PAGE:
The Soldiers' National Cemetery at Gettysburg: With the Proceedings at Its Consecration, at the Laying of the Corner-stone of the Monument, and at Its Dedication

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John Russell Bartlett
Providence Press Company, 1874 - Soldiers' National Cemetery (Gettysburg, Pa.) - 109 pages
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Page 59 - But in a larger sense we cannot dedicate, we cannot consecrate, we cannot hallow this ground. The brave men, living and dead, who struggled here, have consecrated it far above our power to add or detract. The world will little note, nor long remember, what we say here, but it can never forget what they did here.
Page 59 - It is rather for us to be here dedicated to the great task remaining before us — that from these honored dead we take increased devotion to the cause for which they here gave the last full measure of devotion — that we here highly resolve that the dead shall not have died in vain — that the nation shall, under God, have a new birth of freedom, and that the Government of the people, by the people, and for the people, shall not perish from the earth.
Page 8 - CEMETEKY, and by that name, style and title shall have perpetual succession, and be able and capable in law to have and use a common seal, to sue and be sued, plead and be impleaded, in all courts of law and equity, and to do all such other things as are incident to a corporation.
Page 28 - Trilled his thick-warbled note the summer long;* whose pathways gleamed with the monuments of the illustrious dead, the work of the most consummate masters that ever gave life to marble. There, beneath the over-arching plane-trees, upon a lofty stage erected for the purpose, it was ordained that a funeral oration should be pronounced by some citizen of Athens, in the presence of the assembled multitude.
Page 27 - Standing beneath this serene sky, overlooking these broad fields now reposing from the labors of the waning year, the mighty Alleghenies dimly towering before us, the graves of our brethren beneath our feet, it is with hesitation that I raise my poor voice to break the eloquent silence of God and Nature.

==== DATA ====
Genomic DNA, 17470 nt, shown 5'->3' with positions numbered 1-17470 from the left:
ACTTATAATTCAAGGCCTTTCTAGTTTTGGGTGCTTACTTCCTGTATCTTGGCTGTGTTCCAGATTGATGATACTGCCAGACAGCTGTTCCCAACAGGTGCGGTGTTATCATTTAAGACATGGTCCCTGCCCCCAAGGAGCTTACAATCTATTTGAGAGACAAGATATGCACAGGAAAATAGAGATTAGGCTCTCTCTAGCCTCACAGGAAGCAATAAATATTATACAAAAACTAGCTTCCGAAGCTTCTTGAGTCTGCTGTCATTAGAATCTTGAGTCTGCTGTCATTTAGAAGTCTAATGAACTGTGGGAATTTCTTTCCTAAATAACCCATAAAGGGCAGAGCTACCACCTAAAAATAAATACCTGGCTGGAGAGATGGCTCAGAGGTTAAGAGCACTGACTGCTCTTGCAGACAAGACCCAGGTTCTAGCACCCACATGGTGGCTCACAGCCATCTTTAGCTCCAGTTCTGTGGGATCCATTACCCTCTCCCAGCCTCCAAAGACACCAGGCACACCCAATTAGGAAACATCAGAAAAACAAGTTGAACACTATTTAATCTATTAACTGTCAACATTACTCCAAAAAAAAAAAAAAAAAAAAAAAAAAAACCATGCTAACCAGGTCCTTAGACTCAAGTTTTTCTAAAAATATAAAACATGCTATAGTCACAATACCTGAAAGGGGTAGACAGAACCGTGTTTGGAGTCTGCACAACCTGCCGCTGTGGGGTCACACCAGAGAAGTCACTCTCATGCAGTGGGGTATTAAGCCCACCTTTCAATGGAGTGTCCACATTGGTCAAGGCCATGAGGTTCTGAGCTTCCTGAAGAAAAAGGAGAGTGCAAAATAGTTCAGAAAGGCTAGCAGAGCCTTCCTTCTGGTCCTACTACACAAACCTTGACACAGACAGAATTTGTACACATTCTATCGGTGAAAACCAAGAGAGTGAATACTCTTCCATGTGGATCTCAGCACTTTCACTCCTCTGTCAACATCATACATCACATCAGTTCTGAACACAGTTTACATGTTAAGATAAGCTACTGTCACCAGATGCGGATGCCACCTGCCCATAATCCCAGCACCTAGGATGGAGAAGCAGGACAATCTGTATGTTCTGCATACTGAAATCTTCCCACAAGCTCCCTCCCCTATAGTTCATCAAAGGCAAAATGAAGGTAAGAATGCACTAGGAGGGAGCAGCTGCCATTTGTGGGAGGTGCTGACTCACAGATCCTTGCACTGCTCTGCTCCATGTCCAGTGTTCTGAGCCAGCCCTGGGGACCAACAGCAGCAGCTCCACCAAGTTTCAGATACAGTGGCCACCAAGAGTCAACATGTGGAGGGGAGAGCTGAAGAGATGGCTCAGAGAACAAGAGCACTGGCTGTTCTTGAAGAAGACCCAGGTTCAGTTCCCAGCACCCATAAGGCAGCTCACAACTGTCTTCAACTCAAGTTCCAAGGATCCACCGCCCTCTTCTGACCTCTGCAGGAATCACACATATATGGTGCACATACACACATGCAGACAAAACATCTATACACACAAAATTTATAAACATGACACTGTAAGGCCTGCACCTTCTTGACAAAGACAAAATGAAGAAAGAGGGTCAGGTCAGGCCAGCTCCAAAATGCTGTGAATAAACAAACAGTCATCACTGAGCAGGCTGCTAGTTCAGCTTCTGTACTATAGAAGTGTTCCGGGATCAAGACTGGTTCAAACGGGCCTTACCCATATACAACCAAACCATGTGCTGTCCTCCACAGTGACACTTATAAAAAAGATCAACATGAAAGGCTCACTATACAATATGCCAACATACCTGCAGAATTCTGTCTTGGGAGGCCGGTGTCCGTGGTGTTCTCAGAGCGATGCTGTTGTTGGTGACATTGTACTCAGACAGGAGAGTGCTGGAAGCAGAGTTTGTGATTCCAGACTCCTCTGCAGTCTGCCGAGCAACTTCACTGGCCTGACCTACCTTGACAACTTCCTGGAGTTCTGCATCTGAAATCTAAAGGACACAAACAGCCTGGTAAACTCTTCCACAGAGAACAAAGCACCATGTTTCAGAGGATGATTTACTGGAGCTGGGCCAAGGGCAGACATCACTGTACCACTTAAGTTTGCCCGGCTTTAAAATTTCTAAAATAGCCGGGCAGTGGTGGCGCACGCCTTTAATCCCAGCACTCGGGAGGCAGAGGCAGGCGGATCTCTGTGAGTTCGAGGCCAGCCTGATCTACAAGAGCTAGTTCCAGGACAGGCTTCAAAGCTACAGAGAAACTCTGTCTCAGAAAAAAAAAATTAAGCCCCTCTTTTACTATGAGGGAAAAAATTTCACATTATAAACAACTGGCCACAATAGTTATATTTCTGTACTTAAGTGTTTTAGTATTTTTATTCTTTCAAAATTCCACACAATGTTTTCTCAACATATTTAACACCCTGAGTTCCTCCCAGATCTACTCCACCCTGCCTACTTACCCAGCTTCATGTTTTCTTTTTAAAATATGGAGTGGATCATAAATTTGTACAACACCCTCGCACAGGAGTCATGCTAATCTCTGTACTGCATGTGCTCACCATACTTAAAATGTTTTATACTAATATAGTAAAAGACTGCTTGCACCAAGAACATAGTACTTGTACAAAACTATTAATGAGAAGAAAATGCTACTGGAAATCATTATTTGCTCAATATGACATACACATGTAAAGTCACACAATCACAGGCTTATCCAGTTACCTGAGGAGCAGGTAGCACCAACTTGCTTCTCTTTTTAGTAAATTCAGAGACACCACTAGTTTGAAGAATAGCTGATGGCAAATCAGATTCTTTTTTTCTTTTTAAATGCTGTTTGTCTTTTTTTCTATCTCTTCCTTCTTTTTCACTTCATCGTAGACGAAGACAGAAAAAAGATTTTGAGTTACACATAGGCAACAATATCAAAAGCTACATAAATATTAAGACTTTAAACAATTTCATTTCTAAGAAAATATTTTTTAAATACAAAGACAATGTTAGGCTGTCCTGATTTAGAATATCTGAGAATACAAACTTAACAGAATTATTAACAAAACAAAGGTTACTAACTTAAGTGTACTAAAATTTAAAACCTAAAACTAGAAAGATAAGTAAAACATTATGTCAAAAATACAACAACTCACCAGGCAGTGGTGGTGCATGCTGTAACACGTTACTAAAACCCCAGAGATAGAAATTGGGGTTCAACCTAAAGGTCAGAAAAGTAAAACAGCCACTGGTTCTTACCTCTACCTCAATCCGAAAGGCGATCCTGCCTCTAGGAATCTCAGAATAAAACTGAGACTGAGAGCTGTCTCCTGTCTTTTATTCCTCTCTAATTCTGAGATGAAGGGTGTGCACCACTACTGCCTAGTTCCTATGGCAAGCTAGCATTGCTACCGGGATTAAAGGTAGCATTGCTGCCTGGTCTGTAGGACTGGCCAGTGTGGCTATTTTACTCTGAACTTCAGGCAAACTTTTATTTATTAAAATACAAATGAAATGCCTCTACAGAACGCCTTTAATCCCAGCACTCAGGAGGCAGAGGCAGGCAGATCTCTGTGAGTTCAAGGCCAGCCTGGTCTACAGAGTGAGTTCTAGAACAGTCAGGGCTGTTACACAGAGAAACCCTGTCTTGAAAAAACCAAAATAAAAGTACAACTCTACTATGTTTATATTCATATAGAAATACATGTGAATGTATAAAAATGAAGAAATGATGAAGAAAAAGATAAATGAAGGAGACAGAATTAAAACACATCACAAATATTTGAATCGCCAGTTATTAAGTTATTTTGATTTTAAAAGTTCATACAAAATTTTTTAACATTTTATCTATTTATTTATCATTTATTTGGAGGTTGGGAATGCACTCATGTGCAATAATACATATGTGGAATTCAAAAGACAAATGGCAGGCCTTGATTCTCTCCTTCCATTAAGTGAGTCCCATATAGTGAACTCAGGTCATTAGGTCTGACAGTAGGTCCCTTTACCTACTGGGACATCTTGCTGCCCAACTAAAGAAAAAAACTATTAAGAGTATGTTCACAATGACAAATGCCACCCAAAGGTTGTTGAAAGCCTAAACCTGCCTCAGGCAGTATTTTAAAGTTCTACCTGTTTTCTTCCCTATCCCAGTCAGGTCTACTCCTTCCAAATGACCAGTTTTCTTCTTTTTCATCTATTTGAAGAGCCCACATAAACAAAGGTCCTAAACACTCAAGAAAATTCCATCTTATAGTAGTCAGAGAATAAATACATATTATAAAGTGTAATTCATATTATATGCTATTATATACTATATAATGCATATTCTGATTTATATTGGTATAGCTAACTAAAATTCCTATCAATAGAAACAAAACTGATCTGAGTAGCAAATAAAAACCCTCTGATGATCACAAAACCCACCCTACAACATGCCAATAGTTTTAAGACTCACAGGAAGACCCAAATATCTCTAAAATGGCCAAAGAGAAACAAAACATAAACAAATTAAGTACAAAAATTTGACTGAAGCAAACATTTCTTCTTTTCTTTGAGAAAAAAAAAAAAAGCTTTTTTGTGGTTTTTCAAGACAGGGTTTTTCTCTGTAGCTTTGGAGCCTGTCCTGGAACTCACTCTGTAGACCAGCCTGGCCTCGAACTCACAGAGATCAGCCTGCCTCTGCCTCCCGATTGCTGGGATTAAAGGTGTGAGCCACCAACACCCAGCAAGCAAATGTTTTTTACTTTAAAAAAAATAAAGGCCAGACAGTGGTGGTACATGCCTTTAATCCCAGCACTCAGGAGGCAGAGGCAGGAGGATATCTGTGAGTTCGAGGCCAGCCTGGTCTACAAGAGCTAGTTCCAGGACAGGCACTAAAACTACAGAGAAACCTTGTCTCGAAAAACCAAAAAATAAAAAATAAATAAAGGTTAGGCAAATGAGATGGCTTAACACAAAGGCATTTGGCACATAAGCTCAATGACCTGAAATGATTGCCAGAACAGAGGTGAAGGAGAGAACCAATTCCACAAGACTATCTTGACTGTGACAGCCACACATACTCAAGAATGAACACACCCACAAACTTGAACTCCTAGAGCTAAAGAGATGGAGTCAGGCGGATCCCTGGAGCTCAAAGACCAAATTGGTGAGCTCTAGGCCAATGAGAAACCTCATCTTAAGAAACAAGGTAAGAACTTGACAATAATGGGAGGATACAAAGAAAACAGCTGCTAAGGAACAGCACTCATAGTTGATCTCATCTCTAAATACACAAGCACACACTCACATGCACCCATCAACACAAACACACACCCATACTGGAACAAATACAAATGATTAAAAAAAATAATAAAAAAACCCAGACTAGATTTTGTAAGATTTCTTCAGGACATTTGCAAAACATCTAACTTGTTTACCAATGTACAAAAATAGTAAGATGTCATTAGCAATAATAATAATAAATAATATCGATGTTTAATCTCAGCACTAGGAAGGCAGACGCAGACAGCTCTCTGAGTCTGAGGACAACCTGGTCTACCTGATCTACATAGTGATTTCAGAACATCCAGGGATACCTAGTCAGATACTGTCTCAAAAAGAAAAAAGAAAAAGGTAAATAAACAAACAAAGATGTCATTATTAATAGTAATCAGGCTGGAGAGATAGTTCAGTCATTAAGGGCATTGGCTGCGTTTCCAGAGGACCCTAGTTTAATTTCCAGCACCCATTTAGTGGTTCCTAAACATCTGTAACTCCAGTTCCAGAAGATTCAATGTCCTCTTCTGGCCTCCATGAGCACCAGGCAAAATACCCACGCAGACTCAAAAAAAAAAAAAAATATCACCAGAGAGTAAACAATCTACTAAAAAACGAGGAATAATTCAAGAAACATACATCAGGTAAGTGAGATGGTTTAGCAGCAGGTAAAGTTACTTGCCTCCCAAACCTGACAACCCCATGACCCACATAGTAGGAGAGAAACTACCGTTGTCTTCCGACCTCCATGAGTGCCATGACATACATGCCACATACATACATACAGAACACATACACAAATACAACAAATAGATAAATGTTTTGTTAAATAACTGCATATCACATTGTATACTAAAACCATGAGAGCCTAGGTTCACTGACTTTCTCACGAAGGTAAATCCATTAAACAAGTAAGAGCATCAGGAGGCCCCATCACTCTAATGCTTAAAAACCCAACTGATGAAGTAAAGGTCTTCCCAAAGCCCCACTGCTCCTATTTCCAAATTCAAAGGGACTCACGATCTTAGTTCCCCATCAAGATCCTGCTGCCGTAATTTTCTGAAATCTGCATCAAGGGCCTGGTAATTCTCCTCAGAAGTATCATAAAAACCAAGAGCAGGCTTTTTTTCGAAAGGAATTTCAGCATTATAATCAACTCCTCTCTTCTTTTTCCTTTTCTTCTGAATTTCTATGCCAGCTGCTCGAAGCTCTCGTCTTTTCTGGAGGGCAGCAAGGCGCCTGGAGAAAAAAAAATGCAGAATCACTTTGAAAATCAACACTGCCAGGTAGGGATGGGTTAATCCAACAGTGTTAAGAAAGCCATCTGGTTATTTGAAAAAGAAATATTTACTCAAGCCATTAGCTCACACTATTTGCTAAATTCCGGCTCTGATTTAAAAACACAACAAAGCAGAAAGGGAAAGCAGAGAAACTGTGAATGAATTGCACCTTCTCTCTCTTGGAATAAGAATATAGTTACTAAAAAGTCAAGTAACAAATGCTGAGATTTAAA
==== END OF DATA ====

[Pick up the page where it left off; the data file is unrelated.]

Page 48 - In many cases the consent will usually precede the compact or agreement, as where it is to lay a duty of tonnage, to keep troops or ships of war in time of peace, or to engage in war.
Page 49 - States, — could have been, but were not prohibited to the States; but to speak of the right of an individual State to secede, as a power that could have been, though it was not delegated to the United States, is simple nonsense.
Page 101 - ... that we here highly resolve that these dead shall not have died in vain, that the nation shall, under God, have a new birth of freedom, and that the government of the people, by the people, and for the people, shall not perish from the earth . ABRAHAM LINCOLN.
Page 42 - ... on the road. General Lee, in his report, makes repeated mention of the Union prisoners whom he conveyed into Virginia, somewhat overstating their number. He states, also, that "such of his wounded as were in a condition to be removed" were forwarded to Williamsport.
Page 53 - ... could be instruments of, almost to the desolation of two kingdoms, and the exceeding defacing and deforming of the third. ... By these remarkable steps did the merciful hand of God, in this short space of time, not only bind up and heal all those wounds, but even made the scar as undiscernable as, in respect of the deepness, was possible, which was a glorious addition to the deliverance.' 53. In Germany, the wars of the Reformation and of Charles V., in the sixteenth century, the Thirty Years...

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